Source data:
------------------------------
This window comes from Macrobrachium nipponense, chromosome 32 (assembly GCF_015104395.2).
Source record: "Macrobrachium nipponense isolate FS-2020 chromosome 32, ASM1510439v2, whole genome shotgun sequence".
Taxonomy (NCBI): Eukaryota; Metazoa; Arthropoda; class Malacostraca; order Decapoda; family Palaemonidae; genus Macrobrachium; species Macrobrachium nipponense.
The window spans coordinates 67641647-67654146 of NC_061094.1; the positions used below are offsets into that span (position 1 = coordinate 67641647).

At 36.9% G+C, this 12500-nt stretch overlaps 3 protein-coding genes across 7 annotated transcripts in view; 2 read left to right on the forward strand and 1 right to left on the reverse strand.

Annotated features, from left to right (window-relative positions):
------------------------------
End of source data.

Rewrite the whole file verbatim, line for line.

This window comes from Macrobrachium nipponense, chromosome 32 (assembly GCF_015104395.2).
Source record: "Macrobrachium nipponense isolate FS-2020 chromosome 32, ASM1510439v2, whole genome shotgun sequence".
Taxonomy (NCBI): Eukaryota; Metazoa; Arthropoda; class Malacostraca; order Decapoda; family Palaemonidae; genus Macrobrachium; species Macrobrachium nipponense.
The window spans coordinates 67641647-67654146 of NC_061094.1; the positions used below are offsets into that span (position 1 = coordinate 67641647).

At 36.9% G+C, this 12500-nt stretch overlaps 3 protein-coding genes across 7 annotated transcripts in view; 2 read left to right on the forward strand and 1 right to left on the reverse strand.

Annotated features, from left to right (window-relative positions):